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From Paul Rogers <par0...@gmail.com>
Subject Re: What is the most memory-efficient technique for selecting several million records from a CSV file
Date Fri, 23 Oct 2020 20:44:01 GMT
Hi Gareth,

The REST API is handy. We do have a partial fix queued up, but it got
stalled a bit because of lack of reviewers for the tricky part of the code
that is impacted. If the REST API will help your use case; perhaps you can
help with review of the fix, or trying it out in your environment. You'd
need a custom Drill build, but doing that is pretty easy.

One other thing to keep in mind: Drill will ready many kinds of "raw" data.
But, Drill does require that the data be clean. For CSV, that means
consistent columns and consistent formatting. (A column cannot be a number
in one place, and a string in another. If using headers, a column cannot be
called "foo" in one file, and "bar" in another.) If your files are messy,
it is very helpful to run an ETL step to clean up the data so you don't end
up with random failed queries. Since the data is rewritten for cleaning,
you might as well write the output to Parquet as Nitin suggests.

- Paul



On Fri, Oct 23, 2020 at 2:54 AM Gareth Western <gareth@garethwestern.com>
wrote:

> Thanks Paul and Nitin.
>
> Yes, we are currently using the REST API, so I guess that caveat is the
> main issue. I am experimenting with JDBC and ODBC, but haven't made a
> successfully connection with those from our Python apps yet (issues not
> related to Drill but with the libraries I'm trying to use).
>
> Our use case for Drill is using it to expose some source data files
> directly with the least amount of "preparation" possible (e.g. converting
> to Parquet before working with the data). Read performance isn't a priority
> yet just as long as we can actually get to the data.
>
> I guess I'll port the app over to Java and try again with JDBC first.
>
> Kind regards,
> Gareth
>
> On 23/10/2020, 09:08, "Paul Rogers" <par0328@gmail.com> wrote:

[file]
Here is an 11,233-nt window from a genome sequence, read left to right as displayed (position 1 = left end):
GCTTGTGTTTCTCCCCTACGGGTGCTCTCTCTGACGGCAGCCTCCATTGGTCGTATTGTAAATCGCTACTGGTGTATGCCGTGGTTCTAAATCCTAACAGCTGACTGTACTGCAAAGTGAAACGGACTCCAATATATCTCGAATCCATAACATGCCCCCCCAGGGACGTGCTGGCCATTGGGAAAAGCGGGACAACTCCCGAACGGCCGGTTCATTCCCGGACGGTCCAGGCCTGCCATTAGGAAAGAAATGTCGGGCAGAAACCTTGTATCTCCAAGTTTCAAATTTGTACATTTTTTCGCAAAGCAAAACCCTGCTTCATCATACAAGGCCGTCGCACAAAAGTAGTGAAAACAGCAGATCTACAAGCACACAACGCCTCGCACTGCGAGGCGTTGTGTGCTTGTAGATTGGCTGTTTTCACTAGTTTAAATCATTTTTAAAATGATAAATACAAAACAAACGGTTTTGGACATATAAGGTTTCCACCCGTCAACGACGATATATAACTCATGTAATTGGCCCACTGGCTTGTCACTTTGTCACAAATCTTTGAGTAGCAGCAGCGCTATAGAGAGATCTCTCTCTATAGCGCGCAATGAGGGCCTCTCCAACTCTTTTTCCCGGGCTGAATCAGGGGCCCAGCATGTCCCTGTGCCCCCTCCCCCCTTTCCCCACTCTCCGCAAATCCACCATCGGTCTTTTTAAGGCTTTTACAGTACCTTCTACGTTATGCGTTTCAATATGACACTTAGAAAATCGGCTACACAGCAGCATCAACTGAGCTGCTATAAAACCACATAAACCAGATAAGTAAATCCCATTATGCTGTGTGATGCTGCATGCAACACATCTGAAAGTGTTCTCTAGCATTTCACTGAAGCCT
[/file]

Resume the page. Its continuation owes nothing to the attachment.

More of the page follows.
>
>     Hi Gareth,
>
>     As it turns out, SELECT * by itself should use a fixed amount of memory
>     regardless of table size. (With two caveats.) Drill, as with most query
>     engines, reads data in batches, then returns each batch to the client.
> So,
>     if you do SELECT * FROM yourfile.csv, the execution engine will use
> only
>     enough memory for one batch of data (which is likely to be in the 10s
> of
>     meg in size.)
>
>     The first caveat is if you do a "buffering" operation, such as a sort.
>     SELECT * FROM yourfile.csv ORDER BY someCol will need to hold all data.
>     But, Drill spills to disk to relieve memory pressure.
>
>     The other caveat is if you use the REST API to fetch data. Drill's
> REST API
>     is not scalable. It buffers all data in memory in an extremely
> inefficient
>     manner. If you use the JDBC, ODBC or native APIs, then you won't have
> this
>     problem. (There is a pending fix we can do for a future release.) Are
> you
>     using the REST API?
>
>     Note that the above is just as true of Parquet as it is with CSV.
> However,
>     as Nitin notes, Parquet is more efficient to read.
>
>     Thanks,
>
>     - Paul
>
>
>     On Thu, Oct 22, 2020 at 11:30 PM Nitin Pawar <nitinpawar432@gmail.com>
>     wrote:
>
>     > Please convert CSV to parquet first and while doing so make sure you
> cast
>     > each column to correct datatype
>     >
>     > once you have in paraquet, your queries should be bit faster.
>     >
>     > On Fri, Oct 23, 2020, 11:57 AM Gareth Western <
> gareth@garethwestern.com>
>     > wrote:
>     >
>     > > I have a very large CSV file (nearly 13 million records) stored in
> Azure
>     > > Storage and read via the Azure Storage plugin. The drillbit
> configuration
>     > > has a modest 4GB heap size. Is there an effective way to select
> all the
>     > > records from the file without running out of resources in Drill?
>     > >
>     > > SELECT * … is too big
>     > >
>     > > SELECT * with OFFSET and LIMIT sounds like the right approach, but
> OFFSET
>     > > still requires scanning through the offset records, and this seems
> to hit
>     > > the same memory issues even with small LIMITs once the offset is
> large
>     > > enough.
>     > >
>     > > Would it help to switch the format to something other than CSV? Or
> move
>     > it
>     > > to a different storage mechanism? Or something else?
>     > >
>     >
>

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